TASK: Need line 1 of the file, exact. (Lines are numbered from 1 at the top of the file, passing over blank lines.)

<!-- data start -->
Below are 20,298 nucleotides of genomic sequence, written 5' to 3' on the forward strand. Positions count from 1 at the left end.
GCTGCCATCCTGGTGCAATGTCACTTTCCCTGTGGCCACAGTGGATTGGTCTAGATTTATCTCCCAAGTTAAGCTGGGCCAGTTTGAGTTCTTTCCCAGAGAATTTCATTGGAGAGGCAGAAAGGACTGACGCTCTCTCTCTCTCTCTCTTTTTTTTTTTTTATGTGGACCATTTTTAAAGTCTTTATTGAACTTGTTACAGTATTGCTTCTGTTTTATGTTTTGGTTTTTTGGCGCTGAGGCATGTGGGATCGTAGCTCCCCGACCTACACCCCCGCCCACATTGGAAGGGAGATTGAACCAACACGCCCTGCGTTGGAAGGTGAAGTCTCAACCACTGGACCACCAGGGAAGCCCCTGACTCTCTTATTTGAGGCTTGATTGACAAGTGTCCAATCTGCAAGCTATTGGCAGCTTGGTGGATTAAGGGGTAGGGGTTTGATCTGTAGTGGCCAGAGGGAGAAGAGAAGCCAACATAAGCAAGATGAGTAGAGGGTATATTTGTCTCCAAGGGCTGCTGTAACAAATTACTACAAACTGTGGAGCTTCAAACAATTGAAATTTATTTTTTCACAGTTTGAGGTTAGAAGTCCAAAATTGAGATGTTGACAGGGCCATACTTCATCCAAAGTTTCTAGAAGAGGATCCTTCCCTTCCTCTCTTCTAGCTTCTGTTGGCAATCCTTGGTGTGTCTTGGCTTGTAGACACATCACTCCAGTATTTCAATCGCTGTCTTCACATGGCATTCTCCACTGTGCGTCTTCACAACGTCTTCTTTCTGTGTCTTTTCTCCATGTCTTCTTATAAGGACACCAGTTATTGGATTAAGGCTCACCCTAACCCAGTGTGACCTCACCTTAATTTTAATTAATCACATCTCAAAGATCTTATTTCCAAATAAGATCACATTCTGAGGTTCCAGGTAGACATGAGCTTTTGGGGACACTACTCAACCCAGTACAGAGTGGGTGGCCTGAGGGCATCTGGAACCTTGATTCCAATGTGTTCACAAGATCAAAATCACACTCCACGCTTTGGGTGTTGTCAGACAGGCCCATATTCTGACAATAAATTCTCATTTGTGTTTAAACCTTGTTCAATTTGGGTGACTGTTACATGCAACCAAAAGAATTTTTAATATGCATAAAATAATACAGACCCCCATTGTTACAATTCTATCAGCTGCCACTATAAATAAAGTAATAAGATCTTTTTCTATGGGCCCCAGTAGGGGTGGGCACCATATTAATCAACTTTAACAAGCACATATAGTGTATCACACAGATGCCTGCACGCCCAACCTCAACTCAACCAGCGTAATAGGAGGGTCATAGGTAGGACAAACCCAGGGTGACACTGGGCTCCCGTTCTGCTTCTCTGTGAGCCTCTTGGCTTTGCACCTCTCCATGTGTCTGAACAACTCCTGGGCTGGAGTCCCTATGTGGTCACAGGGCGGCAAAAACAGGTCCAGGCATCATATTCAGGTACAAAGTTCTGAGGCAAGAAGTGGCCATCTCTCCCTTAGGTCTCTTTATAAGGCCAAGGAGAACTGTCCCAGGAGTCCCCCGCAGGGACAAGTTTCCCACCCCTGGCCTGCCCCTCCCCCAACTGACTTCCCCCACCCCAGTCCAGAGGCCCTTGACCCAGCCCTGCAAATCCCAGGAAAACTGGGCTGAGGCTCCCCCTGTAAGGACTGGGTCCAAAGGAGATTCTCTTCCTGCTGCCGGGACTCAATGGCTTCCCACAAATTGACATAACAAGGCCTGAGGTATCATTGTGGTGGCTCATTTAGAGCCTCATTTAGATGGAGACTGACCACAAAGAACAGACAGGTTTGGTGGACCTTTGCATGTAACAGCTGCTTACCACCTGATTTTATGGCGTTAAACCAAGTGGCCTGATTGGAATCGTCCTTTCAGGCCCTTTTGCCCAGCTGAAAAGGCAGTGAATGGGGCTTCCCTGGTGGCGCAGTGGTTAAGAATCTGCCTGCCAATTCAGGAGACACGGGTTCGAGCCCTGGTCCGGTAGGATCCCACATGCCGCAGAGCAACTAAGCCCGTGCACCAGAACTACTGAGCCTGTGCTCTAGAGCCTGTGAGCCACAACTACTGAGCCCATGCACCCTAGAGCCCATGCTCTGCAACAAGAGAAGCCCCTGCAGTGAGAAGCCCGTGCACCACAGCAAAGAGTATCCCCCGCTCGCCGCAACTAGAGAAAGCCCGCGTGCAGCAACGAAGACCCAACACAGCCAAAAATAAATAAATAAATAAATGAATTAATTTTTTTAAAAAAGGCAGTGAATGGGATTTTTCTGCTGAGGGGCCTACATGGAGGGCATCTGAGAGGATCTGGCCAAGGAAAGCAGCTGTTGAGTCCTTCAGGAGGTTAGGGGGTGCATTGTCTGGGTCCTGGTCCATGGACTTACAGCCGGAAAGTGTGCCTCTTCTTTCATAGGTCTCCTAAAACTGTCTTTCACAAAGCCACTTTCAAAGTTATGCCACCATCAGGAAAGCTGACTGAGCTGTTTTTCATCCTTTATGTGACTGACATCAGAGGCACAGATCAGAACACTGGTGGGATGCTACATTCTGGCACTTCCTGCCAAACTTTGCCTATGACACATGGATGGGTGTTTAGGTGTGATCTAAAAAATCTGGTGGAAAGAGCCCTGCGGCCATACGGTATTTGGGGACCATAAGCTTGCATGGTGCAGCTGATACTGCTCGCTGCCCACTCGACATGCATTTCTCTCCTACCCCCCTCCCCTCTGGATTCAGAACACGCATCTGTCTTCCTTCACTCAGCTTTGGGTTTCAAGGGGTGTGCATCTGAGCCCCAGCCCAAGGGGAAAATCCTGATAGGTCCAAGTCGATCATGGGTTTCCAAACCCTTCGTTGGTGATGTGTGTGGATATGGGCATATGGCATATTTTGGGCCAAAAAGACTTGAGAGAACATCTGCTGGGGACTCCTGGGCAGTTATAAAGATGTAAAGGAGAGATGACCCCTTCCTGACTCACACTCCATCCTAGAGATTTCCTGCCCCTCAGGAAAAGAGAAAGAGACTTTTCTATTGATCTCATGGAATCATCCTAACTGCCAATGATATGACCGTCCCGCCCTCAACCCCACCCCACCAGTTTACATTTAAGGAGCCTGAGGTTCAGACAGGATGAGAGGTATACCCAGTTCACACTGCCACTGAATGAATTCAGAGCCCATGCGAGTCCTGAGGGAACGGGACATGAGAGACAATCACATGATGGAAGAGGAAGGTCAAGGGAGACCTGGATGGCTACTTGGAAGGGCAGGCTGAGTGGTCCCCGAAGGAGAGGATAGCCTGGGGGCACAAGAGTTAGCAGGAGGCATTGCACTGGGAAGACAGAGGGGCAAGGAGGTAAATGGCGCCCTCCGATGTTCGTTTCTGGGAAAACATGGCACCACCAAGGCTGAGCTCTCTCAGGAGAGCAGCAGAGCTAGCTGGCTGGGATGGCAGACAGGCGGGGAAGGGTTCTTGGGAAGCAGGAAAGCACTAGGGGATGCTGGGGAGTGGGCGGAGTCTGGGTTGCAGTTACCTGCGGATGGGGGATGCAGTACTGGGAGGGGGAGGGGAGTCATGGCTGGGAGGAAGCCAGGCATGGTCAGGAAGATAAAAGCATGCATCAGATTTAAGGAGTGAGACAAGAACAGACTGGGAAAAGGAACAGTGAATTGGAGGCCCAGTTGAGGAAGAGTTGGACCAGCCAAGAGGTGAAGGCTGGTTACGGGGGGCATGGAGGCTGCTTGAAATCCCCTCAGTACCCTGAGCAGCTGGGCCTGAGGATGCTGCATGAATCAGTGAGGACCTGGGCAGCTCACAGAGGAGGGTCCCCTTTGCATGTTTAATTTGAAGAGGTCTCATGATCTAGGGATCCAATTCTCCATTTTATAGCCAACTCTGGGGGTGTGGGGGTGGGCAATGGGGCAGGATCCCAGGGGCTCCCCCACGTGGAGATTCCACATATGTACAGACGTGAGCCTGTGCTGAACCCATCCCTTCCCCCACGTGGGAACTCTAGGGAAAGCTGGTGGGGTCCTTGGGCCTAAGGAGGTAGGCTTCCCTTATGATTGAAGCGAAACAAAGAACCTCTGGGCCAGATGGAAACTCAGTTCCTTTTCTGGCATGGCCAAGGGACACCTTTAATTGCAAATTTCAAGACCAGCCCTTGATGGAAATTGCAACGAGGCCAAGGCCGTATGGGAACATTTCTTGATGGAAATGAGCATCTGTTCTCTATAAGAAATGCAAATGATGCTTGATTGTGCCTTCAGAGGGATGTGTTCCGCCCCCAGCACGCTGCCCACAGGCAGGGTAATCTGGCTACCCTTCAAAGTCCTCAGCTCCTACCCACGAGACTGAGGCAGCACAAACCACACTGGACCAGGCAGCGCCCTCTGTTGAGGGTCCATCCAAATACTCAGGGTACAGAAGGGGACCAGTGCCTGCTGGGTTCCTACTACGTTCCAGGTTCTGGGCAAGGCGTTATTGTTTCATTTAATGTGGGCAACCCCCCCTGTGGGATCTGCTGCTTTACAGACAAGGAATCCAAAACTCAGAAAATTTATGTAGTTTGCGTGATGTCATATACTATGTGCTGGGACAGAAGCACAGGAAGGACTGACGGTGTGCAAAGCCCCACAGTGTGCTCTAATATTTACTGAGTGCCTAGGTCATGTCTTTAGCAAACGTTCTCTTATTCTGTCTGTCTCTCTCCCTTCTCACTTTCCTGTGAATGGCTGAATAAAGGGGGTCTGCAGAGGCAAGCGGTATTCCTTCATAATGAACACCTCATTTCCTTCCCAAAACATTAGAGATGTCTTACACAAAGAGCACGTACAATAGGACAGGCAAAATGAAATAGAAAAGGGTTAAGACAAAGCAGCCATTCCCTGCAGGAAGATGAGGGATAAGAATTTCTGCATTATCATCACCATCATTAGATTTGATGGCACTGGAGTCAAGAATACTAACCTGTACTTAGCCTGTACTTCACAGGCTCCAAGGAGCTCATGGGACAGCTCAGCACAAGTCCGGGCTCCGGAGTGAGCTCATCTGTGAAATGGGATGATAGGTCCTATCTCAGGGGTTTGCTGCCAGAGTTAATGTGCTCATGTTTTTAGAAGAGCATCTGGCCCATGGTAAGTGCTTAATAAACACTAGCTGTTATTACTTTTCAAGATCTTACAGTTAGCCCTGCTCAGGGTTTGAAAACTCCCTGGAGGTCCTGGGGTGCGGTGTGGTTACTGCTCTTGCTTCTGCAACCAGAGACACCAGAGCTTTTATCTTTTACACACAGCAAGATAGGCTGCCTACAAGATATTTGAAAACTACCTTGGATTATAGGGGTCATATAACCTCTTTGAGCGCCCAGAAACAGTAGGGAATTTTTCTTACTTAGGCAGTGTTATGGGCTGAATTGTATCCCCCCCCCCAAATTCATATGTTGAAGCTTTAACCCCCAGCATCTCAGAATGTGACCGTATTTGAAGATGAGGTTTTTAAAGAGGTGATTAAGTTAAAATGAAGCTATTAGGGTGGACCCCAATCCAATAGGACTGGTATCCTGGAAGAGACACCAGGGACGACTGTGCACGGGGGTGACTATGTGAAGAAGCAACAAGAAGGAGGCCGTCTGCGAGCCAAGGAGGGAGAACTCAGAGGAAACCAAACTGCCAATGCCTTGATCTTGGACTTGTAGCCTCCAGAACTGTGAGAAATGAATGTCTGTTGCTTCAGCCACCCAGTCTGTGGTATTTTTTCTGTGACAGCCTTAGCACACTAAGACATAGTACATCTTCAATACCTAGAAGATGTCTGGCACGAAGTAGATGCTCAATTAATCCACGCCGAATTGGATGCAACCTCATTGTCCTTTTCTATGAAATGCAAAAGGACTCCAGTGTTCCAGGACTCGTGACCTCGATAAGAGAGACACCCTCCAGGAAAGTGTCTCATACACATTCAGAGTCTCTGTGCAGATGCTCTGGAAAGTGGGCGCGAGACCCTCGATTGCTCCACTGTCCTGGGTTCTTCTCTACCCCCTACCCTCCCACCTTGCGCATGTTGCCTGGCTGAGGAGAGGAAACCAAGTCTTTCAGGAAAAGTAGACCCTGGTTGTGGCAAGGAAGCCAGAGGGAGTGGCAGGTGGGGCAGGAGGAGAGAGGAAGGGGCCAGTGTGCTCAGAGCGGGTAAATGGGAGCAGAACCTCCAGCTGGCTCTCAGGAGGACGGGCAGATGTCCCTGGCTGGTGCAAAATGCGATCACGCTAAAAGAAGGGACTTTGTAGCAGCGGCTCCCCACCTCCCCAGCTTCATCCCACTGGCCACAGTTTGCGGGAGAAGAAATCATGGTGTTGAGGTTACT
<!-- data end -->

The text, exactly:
Below are 20,298 nucleotides of genomic sequence, written 5' to 3' on the forward strand. Positions count from 1 at the left end.